Back row: Khwezi Zitha (De Beers), Johan Scheepers (De Beers), Johan Erasmus (Aciel Geomatics), Hannes Malan (University of Johannesburg) and Dr. Fred Cawood (Wits University). Front row: Leon Koorse (Lonmin), Kevin Schmidt (Deswik), Norman Banks (Southern Mapping), Dr. Hennie Grobler (IMSSA President), and Musa Mkhwanazi (De Beers).

Cawood advised the mine surveyors present to avoid professional death by ensuring that they develop skills relating to big data, geographic information systems (GIS), spatial database design, the internet of things (IoT), mine planning and design, and simultaneous localisation and mapping (SLAM) – all of which are fundamental 21st century skills for digital mining. He stated that converting ore resources to cash is the primary business of a mine, and stressed that mine surveyors need to ensure that they are working to facilitate the growth of reserve life, improved margins, and enhanced risk detection and effective risk management on mines.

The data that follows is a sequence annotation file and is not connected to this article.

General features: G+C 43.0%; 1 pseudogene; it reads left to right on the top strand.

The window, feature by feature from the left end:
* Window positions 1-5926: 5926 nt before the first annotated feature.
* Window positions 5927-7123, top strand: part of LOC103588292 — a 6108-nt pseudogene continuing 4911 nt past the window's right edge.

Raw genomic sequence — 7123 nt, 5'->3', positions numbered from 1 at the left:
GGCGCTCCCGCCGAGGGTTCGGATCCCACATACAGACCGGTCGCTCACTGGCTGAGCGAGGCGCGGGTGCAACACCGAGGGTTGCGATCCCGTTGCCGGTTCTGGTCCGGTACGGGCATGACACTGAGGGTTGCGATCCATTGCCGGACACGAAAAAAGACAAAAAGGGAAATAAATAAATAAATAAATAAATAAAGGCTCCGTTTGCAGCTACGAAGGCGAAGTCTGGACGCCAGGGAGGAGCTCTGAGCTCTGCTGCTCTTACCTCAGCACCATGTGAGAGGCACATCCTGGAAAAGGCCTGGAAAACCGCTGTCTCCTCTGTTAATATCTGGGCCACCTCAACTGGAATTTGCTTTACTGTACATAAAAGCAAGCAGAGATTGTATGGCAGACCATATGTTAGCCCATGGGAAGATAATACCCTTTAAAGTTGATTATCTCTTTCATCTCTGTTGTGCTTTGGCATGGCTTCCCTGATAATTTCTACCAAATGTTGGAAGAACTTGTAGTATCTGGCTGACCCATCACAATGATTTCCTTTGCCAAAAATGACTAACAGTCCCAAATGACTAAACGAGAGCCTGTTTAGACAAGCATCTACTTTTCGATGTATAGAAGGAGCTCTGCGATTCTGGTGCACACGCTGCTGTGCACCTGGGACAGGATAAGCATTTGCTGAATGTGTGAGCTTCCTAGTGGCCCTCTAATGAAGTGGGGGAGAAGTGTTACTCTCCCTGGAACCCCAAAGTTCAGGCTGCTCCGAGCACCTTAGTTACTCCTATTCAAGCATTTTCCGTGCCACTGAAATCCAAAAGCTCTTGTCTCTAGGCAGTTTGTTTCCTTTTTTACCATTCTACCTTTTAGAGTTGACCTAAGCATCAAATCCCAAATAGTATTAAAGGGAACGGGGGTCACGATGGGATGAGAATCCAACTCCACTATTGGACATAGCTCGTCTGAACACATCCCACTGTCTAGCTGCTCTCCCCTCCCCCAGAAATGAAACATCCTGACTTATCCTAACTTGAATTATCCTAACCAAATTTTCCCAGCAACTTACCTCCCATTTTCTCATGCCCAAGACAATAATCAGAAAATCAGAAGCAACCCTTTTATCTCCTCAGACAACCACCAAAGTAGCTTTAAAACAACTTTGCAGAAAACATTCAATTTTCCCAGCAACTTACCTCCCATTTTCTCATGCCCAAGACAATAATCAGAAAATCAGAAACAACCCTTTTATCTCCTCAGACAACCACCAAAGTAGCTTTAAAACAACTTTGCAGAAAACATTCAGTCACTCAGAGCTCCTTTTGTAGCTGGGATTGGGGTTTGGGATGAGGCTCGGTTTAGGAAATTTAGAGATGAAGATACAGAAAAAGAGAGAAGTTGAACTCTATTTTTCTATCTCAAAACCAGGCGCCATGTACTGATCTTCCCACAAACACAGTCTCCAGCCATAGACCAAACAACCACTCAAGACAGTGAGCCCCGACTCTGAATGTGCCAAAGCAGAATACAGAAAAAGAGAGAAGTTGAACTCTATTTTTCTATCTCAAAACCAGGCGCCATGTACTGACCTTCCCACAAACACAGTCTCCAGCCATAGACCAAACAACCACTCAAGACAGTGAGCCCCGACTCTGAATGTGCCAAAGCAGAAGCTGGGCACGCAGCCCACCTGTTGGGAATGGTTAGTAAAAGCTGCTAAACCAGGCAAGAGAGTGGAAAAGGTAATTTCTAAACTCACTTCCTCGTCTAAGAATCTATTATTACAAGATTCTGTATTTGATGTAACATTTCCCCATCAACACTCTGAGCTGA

The previous point about mine surveyors needing to work more closely with the ore body was reiterated by Johan Scheepers from De Beers who spoke about the schedule and design challenges at the Snap Lake Mine Tailings facility; Canada’s only fully underground diamond mine. He outlined the need to meet regulatory requirements that the facility blend into the original escarpment, that it not be higher than the highest point in a 35 km radius, and that no portion of the facility be higher than 35 m. He explained the challenges involved in having to find creative retrospective solutions to theoretical promises that had been made upfront about meeting these regulatory requirements. While describing the extended care and maintenance solution which will reduce environmental risks and allow for a cost-effective opportunity to work the mine for a longer period, he stressed the importance of thorough design analysis at the planning stage.